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Institute for Integrated Catalysis

A Science Short: When a Catalyst Takes the Plunge

Water changes how cobalt-based molecule turns carbon dioxide into chemical feedstock

cobalt based catalyst
Catalysis researchers determined that the cobalt-based catalyst (center) takes a different path to adding hydrogen to carbon dioxide depending on whether it is in water or an organic solvent. Image: Nathan Johnson, PNNL

Imagine being able to use carbon dioxide, an inexpensive and abundant resource, to produce fuels and needed chemicals. The formulas involved aren't particularly complex, until you dig into the catalysts and conditions involved. Take adding hydrogen to carbon dioxide to create formate. This conversion has to overcome three challenges related to the choice of catalyst, solvent, and base.

Precious metal catalysts are effective but add to the cost. Earth-abundant catalysts, made from metals such as cobalt or nickel, can drive the reaction but require organic solvents that create waste disposal concerns. Add the need for a super strong base, and the reaction starts to look anything but simple.

Researchers at DOE's Pacific Northwest National Laboratory may have found a way around all three challenges by having a cobalt-based catalyst take the plunge into water. With some back-of-the-envelope calculations, Dr. Eric Wiedner and his colleagues predicted that a cobalt catalyst, (H)2CoIII(dmpe)2+ (dmpe=1,2-bis(dimethylphosphino)ethane), that worked in an organic solvent could take a different reaction path to work in water.

"By using thermodynamic predictors to design catalysts, we've avoided the shotgun approach and the associated time and cost," said Wiedner. "We understand how to control the catalyst thermodynamics, and now are able to extend our findings to design new catalytic systems."

Guided by the predictions, the team tested the catalyst in water using high-pressure nuclear magnetic resonance spectroscopy and a customized cell (see sidedebar). "This is a rare and powerful technique in the catalysis community," said Wiedner. The team's analysis demonstrated that the catalyst had worked just as predicted.

They found that with water as the solvent, the thermodynamics for the hydride transfer to carbon dioxide changed. This change eliminated the need for a strong organic base. Now, only sodium bicarbonate (baking soda) was needed.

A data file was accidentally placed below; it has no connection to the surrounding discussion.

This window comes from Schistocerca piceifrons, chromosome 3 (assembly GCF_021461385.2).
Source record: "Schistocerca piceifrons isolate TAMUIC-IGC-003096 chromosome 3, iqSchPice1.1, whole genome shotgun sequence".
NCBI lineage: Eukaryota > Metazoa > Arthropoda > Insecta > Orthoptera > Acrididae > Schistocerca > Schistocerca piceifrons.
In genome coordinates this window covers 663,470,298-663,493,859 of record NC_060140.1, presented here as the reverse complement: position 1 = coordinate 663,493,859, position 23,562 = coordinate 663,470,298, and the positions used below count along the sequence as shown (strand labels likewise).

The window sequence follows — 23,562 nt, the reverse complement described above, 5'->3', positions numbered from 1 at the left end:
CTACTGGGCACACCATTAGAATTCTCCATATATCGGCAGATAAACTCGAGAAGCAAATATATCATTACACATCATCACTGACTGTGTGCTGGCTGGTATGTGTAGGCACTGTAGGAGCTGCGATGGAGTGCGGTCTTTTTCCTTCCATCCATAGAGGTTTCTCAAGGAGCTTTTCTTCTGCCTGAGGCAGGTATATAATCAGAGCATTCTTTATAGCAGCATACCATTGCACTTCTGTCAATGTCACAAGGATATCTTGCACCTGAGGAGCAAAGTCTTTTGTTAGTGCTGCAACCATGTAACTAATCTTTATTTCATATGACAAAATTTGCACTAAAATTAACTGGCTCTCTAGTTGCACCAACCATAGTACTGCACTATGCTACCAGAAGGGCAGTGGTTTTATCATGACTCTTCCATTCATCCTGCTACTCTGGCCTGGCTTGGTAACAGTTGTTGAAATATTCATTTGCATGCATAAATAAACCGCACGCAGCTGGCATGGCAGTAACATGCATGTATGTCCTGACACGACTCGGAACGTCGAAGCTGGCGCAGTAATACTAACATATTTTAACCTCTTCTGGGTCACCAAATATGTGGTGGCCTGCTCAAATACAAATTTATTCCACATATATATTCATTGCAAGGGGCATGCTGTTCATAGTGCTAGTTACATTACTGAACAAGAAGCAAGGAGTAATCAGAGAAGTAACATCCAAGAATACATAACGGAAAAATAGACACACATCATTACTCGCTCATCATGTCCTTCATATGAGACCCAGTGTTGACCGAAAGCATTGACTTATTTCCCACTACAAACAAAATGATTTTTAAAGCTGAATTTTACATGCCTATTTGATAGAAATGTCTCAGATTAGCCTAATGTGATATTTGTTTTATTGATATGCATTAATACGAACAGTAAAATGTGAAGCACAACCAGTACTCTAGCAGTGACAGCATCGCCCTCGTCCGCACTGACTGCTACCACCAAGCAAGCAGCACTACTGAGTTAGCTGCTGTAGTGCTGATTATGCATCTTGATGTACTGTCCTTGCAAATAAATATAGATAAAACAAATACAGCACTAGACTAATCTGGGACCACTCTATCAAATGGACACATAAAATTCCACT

Understanding how solvents, especially water, behave is crucial to designing the best catalysts. And the best catalysts are needed to transform carbon dioxide into a chemical that can serve as a building block for manufacturing fuels and chemicals.

This work was funded by the U.S. Department of Energy, Office of Science, Basic Energy Sciences, Division of Chemical Sciences, Geosciences, and Biosciences.

Sidebar: PEEK Performance

Joint Appointments
The PEEK NMR tube is as simple to use as a standard glass NMR tube allowing routine observation of catalysts-in-action using high-pressure NMR.

Operando spectroscopy is the simultaneous collection of rate (how fast the catalyst works) and observation of the catalyst in action. Nuclear magnetic resonance (NMR) spectroscopy is one of the most useful spectroscopic techniques in organic and organometallic chemistry. The use of operando NMR spectroscopy to interrogate catalyst systems under pressure has been limited by the dearth of high-pressure NMR cells.

At PNNL, we have a long history of high-pressure NMR spectroscopy dating back to our fused-silica high-pressure NMR system in 1994. These cells could be safely operated up to 48,000 psi, but suffered from a very small cell volume (low sensitivity) and were cumbersome to use.

Striving for a more practical cell, we teamed with PNNL machinists to develop an inexpensive high-pressure NMR cell made from PEEK (polyether ether ketone) plastic in 2002. These tubes have large volumes, yield excellent multinuclear NMR results, are safely used up to 1,000 psi, and are extremely easy to use. Due to their safe and robust nature, we routinely use the PEEK cells for operando high-pressure NMR spectroscopy to understand how catalysts work during carbon dioxide hydrogenation.

The use of high-pressure PEEK cells for operando NMR studies sets PNNL apart from other research institutions and has allowed us to make difficult kinetic and mechanistic NMR studies routine and simple.

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